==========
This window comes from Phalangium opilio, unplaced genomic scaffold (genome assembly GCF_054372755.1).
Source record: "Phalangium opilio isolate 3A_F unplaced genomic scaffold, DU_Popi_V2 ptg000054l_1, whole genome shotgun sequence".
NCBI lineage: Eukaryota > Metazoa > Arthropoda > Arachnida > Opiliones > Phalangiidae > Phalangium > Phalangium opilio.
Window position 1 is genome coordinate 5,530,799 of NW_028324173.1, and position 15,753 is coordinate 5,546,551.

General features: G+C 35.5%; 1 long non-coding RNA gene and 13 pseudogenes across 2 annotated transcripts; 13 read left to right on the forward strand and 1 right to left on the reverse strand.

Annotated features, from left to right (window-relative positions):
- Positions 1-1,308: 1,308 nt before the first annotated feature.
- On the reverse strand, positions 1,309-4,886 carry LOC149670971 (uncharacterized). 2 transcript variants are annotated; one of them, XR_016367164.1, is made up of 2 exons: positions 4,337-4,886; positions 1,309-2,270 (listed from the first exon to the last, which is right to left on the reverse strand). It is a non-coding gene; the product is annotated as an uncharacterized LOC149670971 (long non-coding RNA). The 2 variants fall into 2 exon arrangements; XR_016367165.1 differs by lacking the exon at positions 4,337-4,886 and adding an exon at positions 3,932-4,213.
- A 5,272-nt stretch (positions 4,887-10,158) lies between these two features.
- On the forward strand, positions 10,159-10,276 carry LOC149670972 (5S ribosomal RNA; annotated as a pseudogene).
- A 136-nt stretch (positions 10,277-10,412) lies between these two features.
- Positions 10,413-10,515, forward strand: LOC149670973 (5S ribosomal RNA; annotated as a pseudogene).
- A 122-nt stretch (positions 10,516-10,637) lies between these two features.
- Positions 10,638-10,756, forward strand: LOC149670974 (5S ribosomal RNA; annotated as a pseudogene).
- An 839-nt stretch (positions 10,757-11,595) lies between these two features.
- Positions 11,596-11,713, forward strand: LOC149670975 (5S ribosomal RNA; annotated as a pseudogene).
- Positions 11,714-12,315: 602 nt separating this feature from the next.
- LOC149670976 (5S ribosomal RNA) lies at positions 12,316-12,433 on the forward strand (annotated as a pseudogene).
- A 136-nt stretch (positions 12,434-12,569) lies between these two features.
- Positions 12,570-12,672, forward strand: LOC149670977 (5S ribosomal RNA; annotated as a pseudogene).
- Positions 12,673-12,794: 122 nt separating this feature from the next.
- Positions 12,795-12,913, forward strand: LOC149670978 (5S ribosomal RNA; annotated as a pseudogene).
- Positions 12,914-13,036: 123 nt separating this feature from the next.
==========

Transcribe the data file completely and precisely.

This window comes from Phalangium opilio, unplaced genomic scaffold (genome assembly GCF_054372755.1).
Source record: "Phalangium opilio isolate 3A_F unplaced genomic scaffold, DU_Popi_V2 ptg000054l_1, whole genome shotgun sequence".
NCBI lineage: Eukaryota > Metazoa > Arthropoda > Arachnida > Opiliones > Phalangiidae > Phalangium > Phalangium opilio.
Window position 1 is genome coordinate 5,530,799 of NW_028324173.1, and position 15,753 is coordinate 5,546,551.

General features: G+C 35.5%; 1 long non-coding RNA gene and 13 pseudogenes across 2 annotated transcripts; 13 read left to right on the forward strand and 1 right to left on the reverse strand.

Annotated features, from left to right (window-relative positions):
- Positions 1-1,308: 1,308 nt before the first annotated feature.
- On the reverse strand, positions 1,309-4,886 carry LOC149670971 (uncharacterized). 2 transcript variants are annotated; one of them, XR_016367164.1, is made up of 2 exons: positions 4,337-4,886; positions 1,309-2,270 (listed from the first exon to the last, which is right to left on the reverse strand). It is a non-coding gene; the product is annotated as an uncharacterized LOC149670971 (long non-coding RNA). The 2 variants fall into 2 exon arrangements; XR_016367165.1 differs by lacking the exon at positions 4,337-4,886 and adding an exon at positions 3,932-4,213.
- A 5,272-nt stretch (positions 4,887-10,158) lies between these two features.
- On the forward strand, positions 10,159-10,276 carry LOC149670972 (5S ribosomal RNA; annotated as a pseudogene).
- A 136-nt stretch (positions 10,277-10,412) lies between these two features.
- Positions 10,413-10,515, forward strand: LOC149670973 (5S ribosomal RNA; annotated as a pseudogene).
- A 122-nt stretch (positions 10,516-10,637) lies between these two features.
- Positions 10,638-10,756, forward strand: LOC149670974 (5S ribosomal RNA; annotated as a pseudogene).
- An 839-nt stretch (positions 10,757-11,595) lies between these two features.
- Positions 11,596-11,713, forward strand: LOC149670975 (5S ribosomal RNA; annotated as a pseudogene).
- Positions 11,714-12,315: 602 nt separating this feature from the next.
- LOC149670976 (5S ribosomal RNA) lies at positions 12,316-12,433 on the forward strand (annotated as a pseudogene).
- A 136-nt stretch (positions 12,434-12,569) lies between these two features.
- Positions 12,570-12,672, forward strand: LOC149670977 (5S ribosomal RNA; annotated as a pseudogene).
- Positions 12,673-12,794: 122 nt separating this feature from the next.
- Positions 12,795-12,913, forward strand: LOC149670978 (5S ribosomal RNA; annotated as a pseudogene).
- Positions 12,914-13,036: 123 nt separating this feature from the next.